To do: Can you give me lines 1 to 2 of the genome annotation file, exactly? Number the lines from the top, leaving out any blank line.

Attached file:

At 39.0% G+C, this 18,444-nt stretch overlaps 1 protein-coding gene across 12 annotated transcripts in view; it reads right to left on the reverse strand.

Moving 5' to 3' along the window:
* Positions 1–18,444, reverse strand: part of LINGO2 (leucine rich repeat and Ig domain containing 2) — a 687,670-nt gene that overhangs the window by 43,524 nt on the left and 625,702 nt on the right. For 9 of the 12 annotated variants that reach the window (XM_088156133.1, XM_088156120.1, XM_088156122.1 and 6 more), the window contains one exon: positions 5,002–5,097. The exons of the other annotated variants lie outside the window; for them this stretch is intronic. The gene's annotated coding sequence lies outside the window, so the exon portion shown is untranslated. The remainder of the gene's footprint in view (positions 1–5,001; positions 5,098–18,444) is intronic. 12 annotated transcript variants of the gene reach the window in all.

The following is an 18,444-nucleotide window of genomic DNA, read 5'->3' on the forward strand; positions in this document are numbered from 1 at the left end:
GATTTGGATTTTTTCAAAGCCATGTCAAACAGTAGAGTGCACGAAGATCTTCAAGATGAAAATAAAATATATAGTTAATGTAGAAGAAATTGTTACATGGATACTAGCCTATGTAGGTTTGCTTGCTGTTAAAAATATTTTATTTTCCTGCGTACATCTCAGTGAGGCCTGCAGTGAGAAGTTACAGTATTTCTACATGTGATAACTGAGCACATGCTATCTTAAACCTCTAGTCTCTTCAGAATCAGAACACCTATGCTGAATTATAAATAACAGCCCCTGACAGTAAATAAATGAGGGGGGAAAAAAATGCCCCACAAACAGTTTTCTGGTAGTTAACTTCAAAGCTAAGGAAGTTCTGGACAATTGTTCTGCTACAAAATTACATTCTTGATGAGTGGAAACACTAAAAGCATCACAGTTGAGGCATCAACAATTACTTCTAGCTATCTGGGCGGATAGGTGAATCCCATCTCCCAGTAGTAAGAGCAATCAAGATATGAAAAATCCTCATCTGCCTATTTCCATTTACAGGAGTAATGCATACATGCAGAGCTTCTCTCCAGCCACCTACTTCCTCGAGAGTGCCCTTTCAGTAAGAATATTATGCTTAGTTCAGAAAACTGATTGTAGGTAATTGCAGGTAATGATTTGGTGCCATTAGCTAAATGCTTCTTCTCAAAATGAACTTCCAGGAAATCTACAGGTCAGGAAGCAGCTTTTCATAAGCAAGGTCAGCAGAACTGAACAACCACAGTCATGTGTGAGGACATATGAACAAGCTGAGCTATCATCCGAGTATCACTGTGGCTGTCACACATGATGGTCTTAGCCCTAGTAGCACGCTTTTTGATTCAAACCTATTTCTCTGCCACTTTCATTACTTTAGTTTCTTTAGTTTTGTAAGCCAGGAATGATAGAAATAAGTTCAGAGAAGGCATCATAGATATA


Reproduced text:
At 39.0% G+C, this 18,444-nt stretch overlaps 1 protein-coding gene across 12 annotated transcripts in view; it reads right to left on the reverse strand.

Moving 5' to 3' along the window: